AT&T is boosting network capacity. It isn’t for voice, it’s for all the data users and uses. Haiti has really shown how people are using mobile devices during and after disaster. Consider how much more demand may be on the cellular network when the massive earthquake hits California. It’s not just about restoring voice service on the network — it’s about restoring huge capacity to handle the data traffic of the survivors.
The National Hurricane Center announced that they will issue watches and warnings for tropical storms 48 hours out, instead of the previous 36 hours out. See the notice at http://www.noaanews.noaa.gov/stories2010/20100105_nhc.html. The NHC states that this is possible due to an increase in forecast accuracy. While I’m sure this has some bearing on it, also wonder about other reasons and unstated impacts.
As the American public becomes increasingly reliant on communication and technology devices for daily activities, it is natural assumption that they will also use these devices during disasters. There are numerous examples in disasters where people rely on their cell phones for communication to others both in and out of the disaster area. During disaster, traditional means of communication become overwhelmed through the increase in usage according to the FCC. Even FEMA’s phone registration is overwhelmed during large disasters and FEMA encourages disaster victims to register online. Given the increase in demand to register people online and that technology corporations wanted to be involved, the DHS Office of Policy hosted conference call on September 16, 2008 to explore setting up “cyber pods” on Galveston Island following Hurricane Ike. This article explores just how many computers are needed to get the public registered with FEMA during disaster. Continue reading How many computers are needed to register for assistance in disaster?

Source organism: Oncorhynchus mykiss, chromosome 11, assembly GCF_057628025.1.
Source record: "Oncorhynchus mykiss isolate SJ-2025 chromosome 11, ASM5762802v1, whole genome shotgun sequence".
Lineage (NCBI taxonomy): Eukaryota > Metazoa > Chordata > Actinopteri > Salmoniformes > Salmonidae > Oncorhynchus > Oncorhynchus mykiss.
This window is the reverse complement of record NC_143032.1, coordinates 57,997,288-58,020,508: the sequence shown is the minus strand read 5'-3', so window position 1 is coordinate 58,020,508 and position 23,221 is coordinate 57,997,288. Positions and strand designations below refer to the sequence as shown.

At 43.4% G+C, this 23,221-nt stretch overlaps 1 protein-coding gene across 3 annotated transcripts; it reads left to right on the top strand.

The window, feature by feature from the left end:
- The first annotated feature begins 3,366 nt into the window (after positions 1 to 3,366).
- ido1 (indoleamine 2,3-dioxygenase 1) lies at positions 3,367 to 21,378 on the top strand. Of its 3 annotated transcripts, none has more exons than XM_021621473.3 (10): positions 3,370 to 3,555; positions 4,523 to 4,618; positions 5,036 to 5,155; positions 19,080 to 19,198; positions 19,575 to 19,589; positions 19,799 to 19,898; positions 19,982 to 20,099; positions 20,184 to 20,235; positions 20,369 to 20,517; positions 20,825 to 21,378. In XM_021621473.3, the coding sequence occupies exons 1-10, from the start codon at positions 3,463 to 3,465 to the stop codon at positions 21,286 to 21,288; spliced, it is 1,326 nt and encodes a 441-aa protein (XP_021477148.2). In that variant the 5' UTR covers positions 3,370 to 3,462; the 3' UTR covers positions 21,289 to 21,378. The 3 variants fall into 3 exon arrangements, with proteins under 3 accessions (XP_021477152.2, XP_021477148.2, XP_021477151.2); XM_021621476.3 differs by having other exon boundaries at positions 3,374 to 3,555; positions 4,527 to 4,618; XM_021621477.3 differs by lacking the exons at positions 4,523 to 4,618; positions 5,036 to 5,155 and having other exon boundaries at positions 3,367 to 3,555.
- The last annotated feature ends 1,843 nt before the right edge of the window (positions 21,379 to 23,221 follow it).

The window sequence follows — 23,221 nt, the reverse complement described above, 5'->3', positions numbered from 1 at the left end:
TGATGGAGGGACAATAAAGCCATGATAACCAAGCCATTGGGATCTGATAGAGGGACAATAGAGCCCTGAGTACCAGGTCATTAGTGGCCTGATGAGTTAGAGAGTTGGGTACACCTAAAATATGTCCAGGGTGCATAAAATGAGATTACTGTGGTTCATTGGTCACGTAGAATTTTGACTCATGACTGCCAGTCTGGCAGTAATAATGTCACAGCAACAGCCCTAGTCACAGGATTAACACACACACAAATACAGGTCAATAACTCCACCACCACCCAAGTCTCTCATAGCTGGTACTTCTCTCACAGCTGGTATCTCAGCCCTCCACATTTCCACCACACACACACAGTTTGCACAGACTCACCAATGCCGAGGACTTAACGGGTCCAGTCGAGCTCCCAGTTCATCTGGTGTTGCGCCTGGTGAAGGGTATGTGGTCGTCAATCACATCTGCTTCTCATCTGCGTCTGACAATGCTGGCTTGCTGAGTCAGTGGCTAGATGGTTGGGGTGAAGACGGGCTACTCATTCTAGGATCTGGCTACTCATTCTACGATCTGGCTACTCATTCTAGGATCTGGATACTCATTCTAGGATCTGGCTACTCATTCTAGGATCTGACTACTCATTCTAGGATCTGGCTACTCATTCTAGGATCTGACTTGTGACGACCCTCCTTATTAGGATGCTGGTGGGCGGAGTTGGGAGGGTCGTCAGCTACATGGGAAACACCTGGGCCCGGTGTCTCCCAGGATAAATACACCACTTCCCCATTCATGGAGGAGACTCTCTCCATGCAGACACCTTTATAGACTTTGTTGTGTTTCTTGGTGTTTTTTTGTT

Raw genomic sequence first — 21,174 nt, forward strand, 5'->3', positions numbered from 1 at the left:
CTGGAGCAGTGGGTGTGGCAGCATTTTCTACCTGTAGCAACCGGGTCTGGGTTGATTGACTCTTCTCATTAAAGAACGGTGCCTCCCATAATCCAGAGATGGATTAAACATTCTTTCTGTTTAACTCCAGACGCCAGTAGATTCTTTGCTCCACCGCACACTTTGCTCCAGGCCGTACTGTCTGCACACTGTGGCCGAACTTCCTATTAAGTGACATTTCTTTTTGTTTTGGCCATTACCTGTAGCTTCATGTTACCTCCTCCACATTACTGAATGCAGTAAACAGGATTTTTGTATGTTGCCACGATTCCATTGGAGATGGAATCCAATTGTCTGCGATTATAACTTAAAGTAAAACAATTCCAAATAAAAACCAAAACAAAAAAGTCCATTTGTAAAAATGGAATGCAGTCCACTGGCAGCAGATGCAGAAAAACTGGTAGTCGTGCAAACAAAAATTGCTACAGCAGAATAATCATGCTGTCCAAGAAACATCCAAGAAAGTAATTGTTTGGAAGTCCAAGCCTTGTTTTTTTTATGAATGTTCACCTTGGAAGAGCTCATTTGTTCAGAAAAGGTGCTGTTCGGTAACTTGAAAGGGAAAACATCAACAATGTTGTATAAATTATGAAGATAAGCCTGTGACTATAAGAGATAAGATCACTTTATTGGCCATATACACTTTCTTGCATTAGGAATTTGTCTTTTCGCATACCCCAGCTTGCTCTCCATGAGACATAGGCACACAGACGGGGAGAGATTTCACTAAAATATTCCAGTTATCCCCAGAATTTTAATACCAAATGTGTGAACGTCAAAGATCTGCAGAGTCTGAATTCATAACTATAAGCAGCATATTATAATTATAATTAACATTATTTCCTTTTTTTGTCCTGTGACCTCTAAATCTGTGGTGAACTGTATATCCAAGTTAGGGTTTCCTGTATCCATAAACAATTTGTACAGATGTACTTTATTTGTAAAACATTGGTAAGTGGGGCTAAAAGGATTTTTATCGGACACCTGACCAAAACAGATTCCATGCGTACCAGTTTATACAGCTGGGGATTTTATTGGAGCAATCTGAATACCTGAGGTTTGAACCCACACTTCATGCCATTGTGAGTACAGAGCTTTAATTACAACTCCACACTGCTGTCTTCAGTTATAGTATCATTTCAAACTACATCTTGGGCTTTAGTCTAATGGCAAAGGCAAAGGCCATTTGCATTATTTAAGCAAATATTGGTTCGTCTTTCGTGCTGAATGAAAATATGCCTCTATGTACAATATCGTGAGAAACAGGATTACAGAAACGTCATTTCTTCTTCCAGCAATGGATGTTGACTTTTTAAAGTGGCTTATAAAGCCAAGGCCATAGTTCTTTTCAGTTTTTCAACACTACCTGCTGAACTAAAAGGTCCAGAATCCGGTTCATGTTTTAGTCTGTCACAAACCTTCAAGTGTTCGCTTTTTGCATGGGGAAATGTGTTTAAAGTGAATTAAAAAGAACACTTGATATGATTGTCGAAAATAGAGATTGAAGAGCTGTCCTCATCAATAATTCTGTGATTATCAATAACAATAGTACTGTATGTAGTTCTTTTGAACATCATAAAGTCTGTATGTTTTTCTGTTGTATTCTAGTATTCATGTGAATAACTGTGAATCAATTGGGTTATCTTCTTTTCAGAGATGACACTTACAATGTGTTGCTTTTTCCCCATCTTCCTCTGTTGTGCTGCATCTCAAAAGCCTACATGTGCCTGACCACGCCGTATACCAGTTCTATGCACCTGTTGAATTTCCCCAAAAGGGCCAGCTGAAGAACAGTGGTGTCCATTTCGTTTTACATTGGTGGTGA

The best way to kill the career of technology person is to promote them. Seriously, it is that simple. I have both witnessed and experienced what happens when you take a person who is really good at their work, and promote them to manage other people doing that work. Performing a technical task is much different skill set than managing people. Developing technical people to change their career field from technical to management is a transition that takes time and investment to be successful.
The final approval of the wireless 802.11n standard revisits the potential to significantly change the use of wireless networking during disasters. Previous wireless standards always fell significantly behind wired in data throughput to point where most users would recognize the difference and prefer a wired connection. 802.11n’s theoretical maximum throughput is 600 Megabits per second (Mbit/sec) but it is realistic to expect in the mid-100’s. This places wireless nicely comparable to 100BASE-TX wired Ethernet which runs at 100 Mbit/sec.
The recent Tsunami in American Samoa highlights all the problems that may be encountered with island operations. American Samoa is extremely remote relative to the lower-48 states, and this can lead to all sorts of additional complications. It makes work on Puerto Rico, Hawaii and the US Virgin Islands looks simple. This is just going to be the series of challenges to provide technology to disaster relief operations with island operations and considerations to overcome them.